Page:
Emma Arnold is an early-career scholar and human geographer working at the intersection of cultural and urban geography. Her work draws methodologically and theoretically from the subfields of cultural geography, geohumanities, and critical urban geography.
Her research interests include urban aesthetic politics, connections between art and environmental issues, geographies of graffiti and street art, artistic dimensions of political protest, and the use of creative and artistic methodologies. Broadly, her work explores:
- how artists use, disrupt, and re-imagine space, acting as agents of social change
- how artists, activists, and artivists claim and enact their rights to the city through their works and actions in urban space
- how urban policy manifests in the built environment, with a view to understanding how aesthetically motivated policies impact the city
- how aesthetic/artistic methods may be used to develop and advance critical urban theory, with a particular focus on artistic photography
She has explored these questions through various topics, from graffiti to climate change, and has experience designing creative and innovative research projects, which have allowed her to secure full funding for doctoral and postdoctoral research at the Department of Sociology and Human Geography at the University of Oslo.
Her postdoctoral project takes the form of a creative laboratory called LAX LAB, which is concerned with how art contributes to understandings of the climate crisis. She is presently undertaking a visual urban ethnography of (artistic) climate activism in Oslo as part of this project and has recently completed over ten months of fieldwork exploring two threads of the climate activist movement in Oslo: the youth movement and the work of Extinction Rebellion.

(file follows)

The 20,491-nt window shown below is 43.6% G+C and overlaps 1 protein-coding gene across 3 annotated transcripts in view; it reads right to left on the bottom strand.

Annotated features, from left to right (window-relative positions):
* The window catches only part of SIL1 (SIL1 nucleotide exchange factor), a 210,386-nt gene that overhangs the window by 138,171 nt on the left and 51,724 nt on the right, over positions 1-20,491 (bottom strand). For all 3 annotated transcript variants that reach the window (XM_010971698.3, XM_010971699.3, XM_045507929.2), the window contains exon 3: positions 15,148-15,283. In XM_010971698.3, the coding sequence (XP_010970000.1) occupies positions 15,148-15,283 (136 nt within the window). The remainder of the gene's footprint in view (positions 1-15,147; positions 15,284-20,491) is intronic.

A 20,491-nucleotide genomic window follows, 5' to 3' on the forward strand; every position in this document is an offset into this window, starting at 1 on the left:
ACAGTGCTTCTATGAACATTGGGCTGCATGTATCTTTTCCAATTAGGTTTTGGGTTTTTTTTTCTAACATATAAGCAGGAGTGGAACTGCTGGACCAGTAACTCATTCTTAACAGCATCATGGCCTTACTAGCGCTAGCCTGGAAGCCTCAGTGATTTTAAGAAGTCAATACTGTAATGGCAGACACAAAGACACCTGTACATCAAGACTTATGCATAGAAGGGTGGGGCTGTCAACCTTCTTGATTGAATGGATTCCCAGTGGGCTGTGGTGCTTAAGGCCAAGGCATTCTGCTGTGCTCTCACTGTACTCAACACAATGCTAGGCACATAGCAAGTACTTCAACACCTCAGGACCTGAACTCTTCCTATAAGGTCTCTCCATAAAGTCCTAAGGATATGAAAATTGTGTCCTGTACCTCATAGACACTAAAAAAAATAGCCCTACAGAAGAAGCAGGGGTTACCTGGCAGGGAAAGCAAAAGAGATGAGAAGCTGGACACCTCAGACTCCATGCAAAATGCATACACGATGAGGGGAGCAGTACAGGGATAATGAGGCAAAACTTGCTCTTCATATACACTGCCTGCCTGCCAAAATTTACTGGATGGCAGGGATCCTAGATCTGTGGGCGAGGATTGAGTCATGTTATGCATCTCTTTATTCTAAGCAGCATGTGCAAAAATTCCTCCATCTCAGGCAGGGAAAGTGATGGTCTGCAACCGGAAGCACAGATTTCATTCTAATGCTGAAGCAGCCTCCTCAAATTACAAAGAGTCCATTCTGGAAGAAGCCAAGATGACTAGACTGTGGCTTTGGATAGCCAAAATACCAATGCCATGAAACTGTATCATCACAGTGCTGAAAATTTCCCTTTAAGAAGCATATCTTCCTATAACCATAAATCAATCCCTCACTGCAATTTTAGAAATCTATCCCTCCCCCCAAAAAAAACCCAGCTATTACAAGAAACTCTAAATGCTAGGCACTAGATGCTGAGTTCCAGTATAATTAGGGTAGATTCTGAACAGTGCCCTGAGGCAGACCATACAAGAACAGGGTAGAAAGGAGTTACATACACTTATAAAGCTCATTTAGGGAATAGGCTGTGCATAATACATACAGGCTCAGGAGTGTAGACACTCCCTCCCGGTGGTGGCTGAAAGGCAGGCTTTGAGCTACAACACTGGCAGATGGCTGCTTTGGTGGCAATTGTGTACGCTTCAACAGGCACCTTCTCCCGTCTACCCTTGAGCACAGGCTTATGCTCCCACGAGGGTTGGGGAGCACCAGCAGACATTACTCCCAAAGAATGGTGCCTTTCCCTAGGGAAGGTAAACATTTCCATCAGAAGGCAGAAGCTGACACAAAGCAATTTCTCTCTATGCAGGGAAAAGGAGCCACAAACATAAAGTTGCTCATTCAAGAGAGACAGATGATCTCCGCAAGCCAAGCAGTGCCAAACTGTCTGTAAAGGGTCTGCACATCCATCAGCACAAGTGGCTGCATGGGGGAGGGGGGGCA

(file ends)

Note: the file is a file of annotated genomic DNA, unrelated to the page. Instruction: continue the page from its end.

She has been involved with Extinction Rebellion in various capacities but has primarily worked as a photographer for the local group in Oslo. She has additionally attended meetings, trainings, climate camps, and many different actions and manifestations in Oslo and beyond. This research has included a one-month academic, artistic, and activist performance travelling from Oslo to London (and back) by train in September/October 2019 following the activism of Extinction Rebellion during the International Rebellion. This embodied methodology that involves methods of creating and doing has allowed her to gain insight into the movement and its significance.
Her doctoral research used psychogeographic walking — getting lost in the city — and photography to study the aesthetic implications of zero tolerance policy against graffiti. Combining sensory and artistic methods of psychogeographic walking and photography and taking Oslo as its main case, this study examined how policy affects the visual urban landscape. Through walking over 300 km and taking more than 25 000 photographs, this work discovered that zero tolerance affects the city in diverse ways. This research challenges the reader to think about the aesthetics of the city in new ways, suggesting that illegal interventions like tagging can be seen as meaningful and important expressions of democracy while legal advertising may have a number of negative and troubling effects. In 1 essay, 3 journal articles, and an original book of photographs, this study contributes to research on zero tolerance and the policing of graffiti. This study is unique in its aesthetic approach as well as its innovative use of methodology and demonstrates new and exciting ways of doing and presenting urban research.